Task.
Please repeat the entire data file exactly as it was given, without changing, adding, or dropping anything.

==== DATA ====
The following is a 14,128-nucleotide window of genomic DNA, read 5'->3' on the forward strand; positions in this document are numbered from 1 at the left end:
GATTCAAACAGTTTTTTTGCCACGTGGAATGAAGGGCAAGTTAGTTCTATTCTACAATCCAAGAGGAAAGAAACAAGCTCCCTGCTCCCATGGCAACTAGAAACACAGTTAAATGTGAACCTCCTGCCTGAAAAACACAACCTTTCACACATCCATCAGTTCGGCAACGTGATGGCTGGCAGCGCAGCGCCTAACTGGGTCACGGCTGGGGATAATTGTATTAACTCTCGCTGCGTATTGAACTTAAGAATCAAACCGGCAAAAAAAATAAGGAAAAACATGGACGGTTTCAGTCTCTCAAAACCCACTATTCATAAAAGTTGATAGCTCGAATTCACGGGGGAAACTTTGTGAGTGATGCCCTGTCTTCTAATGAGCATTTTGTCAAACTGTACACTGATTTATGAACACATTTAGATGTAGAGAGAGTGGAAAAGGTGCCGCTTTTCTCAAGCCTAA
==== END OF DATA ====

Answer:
The following is a 14,128-nucleotide window of genomic DNA, read 5'->3' on the forward strand; positions in this document are numbered from 1 at the left end:
GATTCAAACAGTTTTTTTGCCACGTGGAATGAAGGGCAAGTTAGTTCTATTCTACAATCCAAGAGGAAAGAAACAAGCTCCCTGCTCCCATGGCAACTAGAAACACAGTTAAATGTGAACCTCCTGCCTGAAAAACACAACCTTTCACACATCCATCAGTTCGGCAACGTGATGGCTGGCAGCGCAGCGCCTAACTGGGTCACGGCTGGGGATAATTGTATTAACTCTCGCTGCGTATTGAACTTAAGAATCAAACCGGCAAAAAAAATAAGGAAAAACATGGACGGTTTCAGTCTCTCAAAACCCACTATTCATAAAAGTTGATAGCTCGAATTCACGGGGGAAACTTTGTGAGTGATGCCCTGTCTTCTAATGAGCATTTTGTCAAACTGTACACTGATTTATGAACACATTTAGATGTAGAGAGAGTGGAAAAGGTGCCGCTTTTCTCAAGCCTAA